Terrin Bell
Terrin Bell
10 years ago

Charity should start at home. When you buy foreign products you are essentially sending your money overseas instead of keeping it here were plenty of americans need work. There are many great american made body products that are also fairly traded. Buying these support communities right here at home. the last thing we need now in this economic mess is to start buying more products from foreign countries. Further because of varying standards in international regulations usually the products made here are superior. For example, it is illegal to use certain pesticides in the US when growing foods because they… Read more »

David/moneycrashers
David/moneycrashers
10 years ago

This is somethnig that I never thought of but definitely support. Sometimes it just makes sense to put aside our frugality and spend some money just for the fact of knowing that it will benefit someone else.

J.C.
J.C.
10 years ago

Great post April! I have been looking for a paraben free shampoo to tame my tangled mane just like you have and will certainly check out this organisation. I am a conscious consumer and choose very carefully where I leave my dollars. The quality of the product will always be the first determining factor for me, but if you gave me two paraben free shampoos at the same price to choose from right now, the charitable benefit would determine my choice.

Beth
Beth
10 years ago

Pamela raises a good point. It’s amazing how many people will buy (often cheap) goods to support a charity, but not buy fair trade.

I don’t often buy goods that support charitable organizations because they’re usually not something I use or need. (Alas!) I’d rather make a straight donation.

Surani
Surani
10 years ago

Its worth noticing that there is a HUGE difference between “crap-with-dime-to-charity” and “fair trade.” A couple of others commented on it, but I wanted to really point that out. Fair trade means you are supporting a business that is owned by the producers and directly sending money to impoverished people that need it. Charity items means you are supporting a large corporation by giving them your money (say $5) and they give a charity a small part (say, 50 cents) so they can look good and get publicity – not to mention, they get your $4.50 that maybe you wouldn’t… Read more »

JoDi
JoDi
10 years ago

I recently read an article about a company called TOMS Shoes in the Costco Connection magazine. They donate a free pair of shoes to a child in need for EVERY pair of shoes purchased. I thought that was pretty remarkable!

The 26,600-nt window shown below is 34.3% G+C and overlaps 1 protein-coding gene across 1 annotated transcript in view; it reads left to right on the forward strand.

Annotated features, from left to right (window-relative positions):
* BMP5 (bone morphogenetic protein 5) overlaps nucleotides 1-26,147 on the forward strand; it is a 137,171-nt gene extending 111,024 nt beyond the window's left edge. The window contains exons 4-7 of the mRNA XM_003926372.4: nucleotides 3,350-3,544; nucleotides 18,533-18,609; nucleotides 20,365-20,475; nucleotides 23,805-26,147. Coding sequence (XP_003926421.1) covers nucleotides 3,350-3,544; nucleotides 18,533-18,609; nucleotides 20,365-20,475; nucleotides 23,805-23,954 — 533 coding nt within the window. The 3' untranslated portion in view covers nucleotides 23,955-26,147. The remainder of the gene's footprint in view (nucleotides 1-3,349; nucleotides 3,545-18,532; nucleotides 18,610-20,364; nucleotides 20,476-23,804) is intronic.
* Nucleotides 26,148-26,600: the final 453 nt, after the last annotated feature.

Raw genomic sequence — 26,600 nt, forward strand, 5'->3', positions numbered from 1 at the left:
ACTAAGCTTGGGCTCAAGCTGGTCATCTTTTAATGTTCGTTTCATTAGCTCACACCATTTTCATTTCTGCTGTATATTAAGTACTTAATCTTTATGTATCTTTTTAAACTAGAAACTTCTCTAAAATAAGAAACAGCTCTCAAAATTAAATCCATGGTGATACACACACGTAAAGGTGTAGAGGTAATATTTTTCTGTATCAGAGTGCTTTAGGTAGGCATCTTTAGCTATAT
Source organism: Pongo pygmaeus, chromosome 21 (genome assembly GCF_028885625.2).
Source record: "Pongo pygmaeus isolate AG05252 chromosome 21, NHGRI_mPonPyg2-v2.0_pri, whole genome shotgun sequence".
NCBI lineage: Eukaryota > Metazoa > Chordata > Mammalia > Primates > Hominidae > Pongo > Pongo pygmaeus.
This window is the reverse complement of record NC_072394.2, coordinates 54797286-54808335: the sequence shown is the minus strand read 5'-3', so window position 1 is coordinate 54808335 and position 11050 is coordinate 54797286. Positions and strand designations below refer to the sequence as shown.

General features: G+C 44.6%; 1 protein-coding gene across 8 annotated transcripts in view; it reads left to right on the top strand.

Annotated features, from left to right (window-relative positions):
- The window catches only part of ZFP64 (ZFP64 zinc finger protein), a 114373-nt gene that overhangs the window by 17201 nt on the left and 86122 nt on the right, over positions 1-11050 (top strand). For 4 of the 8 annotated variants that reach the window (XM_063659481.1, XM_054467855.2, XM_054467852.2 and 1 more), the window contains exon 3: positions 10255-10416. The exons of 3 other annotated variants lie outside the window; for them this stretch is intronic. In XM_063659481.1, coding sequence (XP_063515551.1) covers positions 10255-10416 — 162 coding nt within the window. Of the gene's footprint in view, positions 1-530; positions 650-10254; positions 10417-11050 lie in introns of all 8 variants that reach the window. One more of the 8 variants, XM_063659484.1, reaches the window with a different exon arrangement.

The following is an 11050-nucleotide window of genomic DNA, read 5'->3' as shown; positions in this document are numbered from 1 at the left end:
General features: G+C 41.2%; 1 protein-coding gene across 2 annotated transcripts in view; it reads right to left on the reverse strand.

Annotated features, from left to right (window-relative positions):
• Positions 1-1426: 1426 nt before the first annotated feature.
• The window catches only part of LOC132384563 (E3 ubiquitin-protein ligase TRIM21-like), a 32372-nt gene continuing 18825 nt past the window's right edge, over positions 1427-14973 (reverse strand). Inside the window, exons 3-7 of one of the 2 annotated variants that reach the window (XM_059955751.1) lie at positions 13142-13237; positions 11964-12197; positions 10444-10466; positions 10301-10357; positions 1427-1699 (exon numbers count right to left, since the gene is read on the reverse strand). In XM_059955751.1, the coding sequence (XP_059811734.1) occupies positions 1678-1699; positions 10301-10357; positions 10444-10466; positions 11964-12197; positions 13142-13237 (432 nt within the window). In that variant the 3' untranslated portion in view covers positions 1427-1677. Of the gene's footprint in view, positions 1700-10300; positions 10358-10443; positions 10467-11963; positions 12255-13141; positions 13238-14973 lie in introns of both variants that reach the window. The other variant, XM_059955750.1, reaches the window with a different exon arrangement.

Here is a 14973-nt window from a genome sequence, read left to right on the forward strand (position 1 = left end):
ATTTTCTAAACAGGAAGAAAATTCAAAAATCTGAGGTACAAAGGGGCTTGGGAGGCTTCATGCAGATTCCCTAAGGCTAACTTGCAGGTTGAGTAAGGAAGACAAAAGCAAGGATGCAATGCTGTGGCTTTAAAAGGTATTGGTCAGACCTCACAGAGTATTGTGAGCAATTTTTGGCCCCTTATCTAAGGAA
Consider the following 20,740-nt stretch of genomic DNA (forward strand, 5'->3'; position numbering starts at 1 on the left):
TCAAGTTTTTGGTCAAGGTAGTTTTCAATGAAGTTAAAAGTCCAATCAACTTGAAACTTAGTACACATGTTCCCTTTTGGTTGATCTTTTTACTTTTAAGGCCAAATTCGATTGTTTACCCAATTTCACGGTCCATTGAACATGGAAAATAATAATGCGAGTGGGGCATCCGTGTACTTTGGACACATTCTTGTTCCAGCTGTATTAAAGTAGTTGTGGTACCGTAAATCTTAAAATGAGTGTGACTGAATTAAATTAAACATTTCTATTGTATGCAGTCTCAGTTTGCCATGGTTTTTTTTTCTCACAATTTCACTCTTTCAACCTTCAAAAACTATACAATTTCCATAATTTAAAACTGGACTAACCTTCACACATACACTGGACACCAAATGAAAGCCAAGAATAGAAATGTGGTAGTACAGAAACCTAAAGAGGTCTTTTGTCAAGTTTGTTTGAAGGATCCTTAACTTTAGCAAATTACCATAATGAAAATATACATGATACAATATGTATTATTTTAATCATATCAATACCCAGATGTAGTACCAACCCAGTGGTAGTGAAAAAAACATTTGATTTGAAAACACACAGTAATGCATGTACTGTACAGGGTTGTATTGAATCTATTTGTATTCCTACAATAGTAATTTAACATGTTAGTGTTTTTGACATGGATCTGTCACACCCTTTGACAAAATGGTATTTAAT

http://www.toms.com/

Wes
Wes
9 years ago

Some commenters have interesting thoughts on buying fair trade. I personally think the idea is a bit silly, so maybe some of you can answer a question I have about it: how does boycotting a country that doesn’t have fair labor laws help the people in that country? Sure, the people in china earning 50 cents an hour to make cheap crap for wal-mart may be underpaid, but what would they be doing if no one bought cheap crap from wal-mart that was made in china? It seems to me like those people are the ones who need my money… Read more »

Natalie
Natalie
9 years ago

I am a HUGE Alaffia Fan!!! Several cool points about Alaffia products that I would like to mention are that the bike project has sent over 1000 bicycles to Togo, and yes, it is indeed a MINIMUM of 10% of the actual sales, not the profits that go back into the community projects. Super Cool. Alaffia products are made with unrefined traditionally crafted, certified fair trade shea butter that is produced by the Alaffia Shea Butter Cooperative in Togo, and is run by 97% women. Also super cool. The body care products that Alaffia makes are created in Washington State,… Read more »

Julie
Julie
9 years ago

Thanks for the additional info on Alaffia, Natalie. I’m not a huge fan of their shampoo, but I’m looking into checking out their lotions now that I know they truly walk their talk.

Laura
Laura
9 years ago

I would also recommend SoapHope.com. They lend out all of their profits for one year to women’s microfinancing. Not to mention, they have great products and use recycled shipping material 🙂

Ebba
Ebba
9 years ago

I’m in the midst of starting a business dedicated to teaching about the issues around consumption. I hate that I can’t share the name and more detailed info yet, as legalities have not been completed yet.
Many folks on here are clearly already educated on this matter, but I have to say I am saddened at how many people responded with selfishness. I say, Way to Go on using one of your most powerful tools (money) to support a good cause!